Thanks to everyone for the compliments over the past few days (encouraged of course by Eric at MRG) . The weather gods have been a bit kinder to me this year than they were in 2008 but errors have still been made and Sunday's storm actually came together a bit slower than expected and thus accumulations were a bit less than expected with more snowfall in Maine than in Vermont. So we settled for the 50-60 inches in 5 days and a few days remain to enjoy the fruits of our good fortune because New England weather can giveth and can taketh away and can do so both quickly and efficiently.
Snowmelt over the next two weeks will actually occur slowly and much of the base will get retained well into March. But starting this week we will have to fight off the adverse effects of teleconnections which have now turned against us, in some cases decisively so. Blustery conditions will continue Tuesday into Tuesday night and it will remain chilly. Wednesday however will be be sunny and calm and that will make it feel substantially warmer. Wednesday will also be the last full day where snow conditions stay on the powdery side. Thursday will be a good day to ski but the snow will soften as temperatures eclipse the freezing mark under a mix of warm late-February sun and some increasing clouds.
The pattern has now evolved into one where the active weather is situated in the Pacific Northwest. With the trough situated in western North America and the protection of the negative NAO now gone we will have to deal with ice and rain perhaps on multiple occasions. There are a few individual skirmishes where we can score a victory but it is not likely to come late Thursday into Friday. This is a storm which will barrel into the Great Lakes from the central Rockies and proceed northeastward deep into Ontario and Quebec. Cold weather, and plenty of it will be situated on the western side of this storm and the cold across New England will erode very quickly Thursday night. Precipitation may begin as some sleet or freezing rain but will eventually turn to plain rain Friday as temperatures climb toward the 40's. Colder weather and a minimal amount of snow will displace the mild weather and rain for the weekend but big accumulations should not be expected.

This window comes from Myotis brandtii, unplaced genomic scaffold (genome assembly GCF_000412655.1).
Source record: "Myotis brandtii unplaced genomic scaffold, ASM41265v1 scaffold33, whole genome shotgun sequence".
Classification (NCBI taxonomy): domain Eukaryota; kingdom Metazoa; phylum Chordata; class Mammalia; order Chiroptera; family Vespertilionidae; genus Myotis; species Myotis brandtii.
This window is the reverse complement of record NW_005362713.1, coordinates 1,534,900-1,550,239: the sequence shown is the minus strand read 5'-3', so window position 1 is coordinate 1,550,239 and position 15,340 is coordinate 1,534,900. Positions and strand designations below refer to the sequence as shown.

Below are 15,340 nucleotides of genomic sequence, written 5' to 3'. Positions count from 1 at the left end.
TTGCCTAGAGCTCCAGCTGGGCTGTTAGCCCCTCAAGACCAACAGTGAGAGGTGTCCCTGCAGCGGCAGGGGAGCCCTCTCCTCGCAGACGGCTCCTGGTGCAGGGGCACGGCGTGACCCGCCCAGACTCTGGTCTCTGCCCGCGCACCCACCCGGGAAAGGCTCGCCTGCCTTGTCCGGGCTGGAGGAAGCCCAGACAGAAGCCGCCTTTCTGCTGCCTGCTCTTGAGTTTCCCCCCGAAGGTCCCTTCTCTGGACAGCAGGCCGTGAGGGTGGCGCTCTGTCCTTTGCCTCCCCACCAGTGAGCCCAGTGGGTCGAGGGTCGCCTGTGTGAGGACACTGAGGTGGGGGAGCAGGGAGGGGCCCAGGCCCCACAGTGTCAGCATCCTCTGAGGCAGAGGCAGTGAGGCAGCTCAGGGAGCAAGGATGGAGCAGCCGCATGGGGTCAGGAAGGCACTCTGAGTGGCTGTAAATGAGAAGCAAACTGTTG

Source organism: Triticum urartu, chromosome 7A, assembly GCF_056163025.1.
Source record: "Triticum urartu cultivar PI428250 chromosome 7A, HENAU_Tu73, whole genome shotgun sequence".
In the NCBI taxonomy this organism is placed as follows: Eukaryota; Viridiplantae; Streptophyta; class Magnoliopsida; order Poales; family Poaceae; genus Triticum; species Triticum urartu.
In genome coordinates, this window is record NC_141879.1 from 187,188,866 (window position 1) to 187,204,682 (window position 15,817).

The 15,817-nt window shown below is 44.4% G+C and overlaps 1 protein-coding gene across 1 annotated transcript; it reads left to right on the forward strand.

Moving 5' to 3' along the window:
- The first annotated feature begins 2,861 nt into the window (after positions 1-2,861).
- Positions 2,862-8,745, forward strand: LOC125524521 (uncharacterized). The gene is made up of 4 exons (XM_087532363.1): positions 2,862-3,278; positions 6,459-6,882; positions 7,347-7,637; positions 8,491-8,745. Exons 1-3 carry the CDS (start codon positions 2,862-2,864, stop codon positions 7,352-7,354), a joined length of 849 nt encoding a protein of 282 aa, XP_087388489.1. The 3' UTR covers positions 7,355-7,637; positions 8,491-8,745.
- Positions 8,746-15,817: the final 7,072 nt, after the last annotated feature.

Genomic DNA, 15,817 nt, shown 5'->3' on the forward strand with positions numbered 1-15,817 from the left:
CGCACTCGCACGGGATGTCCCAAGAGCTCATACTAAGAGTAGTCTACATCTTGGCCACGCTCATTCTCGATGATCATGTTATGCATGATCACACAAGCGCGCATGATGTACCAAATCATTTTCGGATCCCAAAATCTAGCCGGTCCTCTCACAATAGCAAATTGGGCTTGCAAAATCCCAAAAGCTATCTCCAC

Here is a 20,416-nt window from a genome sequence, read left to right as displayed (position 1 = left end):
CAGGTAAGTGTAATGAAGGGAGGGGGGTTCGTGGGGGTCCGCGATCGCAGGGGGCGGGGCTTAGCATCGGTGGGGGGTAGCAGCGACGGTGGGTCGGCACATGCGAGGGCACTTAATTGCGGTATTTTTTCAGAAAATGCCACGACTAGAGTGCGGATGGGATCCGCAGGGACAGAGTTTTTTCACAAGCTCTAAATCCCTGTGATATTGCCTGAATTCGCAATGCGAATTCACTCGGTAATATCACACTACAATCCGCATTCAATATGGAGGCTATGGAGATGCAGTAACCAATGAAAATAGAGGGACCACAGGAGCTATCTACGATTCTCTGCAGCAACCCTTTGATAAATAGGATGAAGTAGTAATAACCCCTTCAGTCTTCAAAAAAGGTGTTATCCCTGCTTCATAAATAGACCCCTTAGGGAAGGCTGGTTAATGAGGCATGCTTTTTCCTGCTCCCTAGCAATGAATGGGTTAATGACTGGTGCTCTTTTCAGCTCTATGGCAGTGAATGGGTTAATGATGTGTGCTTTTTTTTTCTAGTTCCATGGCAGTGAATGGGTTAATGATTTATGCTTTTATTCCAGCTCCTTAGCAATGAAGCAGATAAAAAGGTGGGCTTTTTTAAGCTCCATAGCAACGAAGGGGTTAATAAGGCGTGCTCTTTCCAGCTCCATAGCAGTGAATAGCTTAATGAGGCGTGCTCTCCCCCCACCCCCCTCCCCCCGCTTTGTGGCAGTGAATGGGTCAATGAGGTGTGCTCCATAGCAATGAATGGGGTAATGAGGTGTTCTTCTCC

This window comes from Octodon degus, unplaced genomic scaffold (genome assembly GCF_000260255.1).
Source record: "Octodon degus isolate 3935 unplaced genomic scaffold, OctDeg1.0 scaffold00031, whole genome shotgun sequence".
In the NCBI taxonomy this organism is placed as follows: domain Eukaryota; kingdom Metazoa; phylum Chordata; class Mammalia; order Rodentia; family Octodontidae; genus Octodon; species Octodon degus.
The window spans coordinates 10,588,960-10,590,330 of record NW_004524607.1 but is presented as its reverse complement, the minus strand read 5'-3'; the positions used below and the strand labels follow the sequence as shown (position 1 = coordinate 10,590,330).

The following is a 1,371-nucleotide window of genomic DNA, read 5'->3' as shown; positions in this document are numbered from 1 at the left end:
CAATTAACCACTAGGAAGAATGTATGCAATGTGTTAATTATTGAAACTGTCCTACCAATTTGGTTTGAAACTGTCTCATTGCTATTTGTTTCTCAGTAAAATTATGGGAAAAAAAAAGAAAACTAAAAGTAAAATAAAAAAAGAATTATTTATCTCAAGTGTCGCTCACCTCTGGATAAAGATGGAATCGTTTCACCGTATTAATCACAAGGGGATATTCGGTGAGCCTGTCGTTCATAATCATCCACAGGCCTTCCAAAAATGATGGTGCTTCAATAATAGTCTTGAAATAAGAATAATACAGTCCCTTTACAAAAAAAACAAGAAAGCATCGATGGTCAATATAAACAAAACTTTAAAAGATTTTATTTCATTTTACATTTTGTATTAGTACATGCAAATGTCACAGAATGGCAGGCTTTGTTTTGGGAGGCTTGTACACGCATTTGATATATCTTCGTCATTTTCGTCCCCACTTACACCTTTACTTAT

Early part of next week has promise but negative turning PNA spells trouble
The first week in March will be a turbulent one and will live up to the traditions established by many other terbulent New England March's of years past. The period Sunday through Wednesday will be wintry as the return to colder weather this upcoming weekend will get reenforced early next week by a temporary re-positioning of the ridge/trough set up in North America. In March, you can open a small window of opportunity for winter weather and can get some big powder. So yes, an east coast storm is possible and has been indicated in a few of the cycle of recent model runs but is far from a certainty and is still more on the unlikely side. At the very least we should see snow from a "clipper" or a "mauler", or "bomber" and this will provide at least one powder day. The later part of next week however is likely to see a re-emergence of warmer temperatures and perhaps another rain event. This again being the result of the adverse teleconnections; in this case, a PNA which will turn very negative by March 4th or 6th and stay that way for a period of at least 5 days.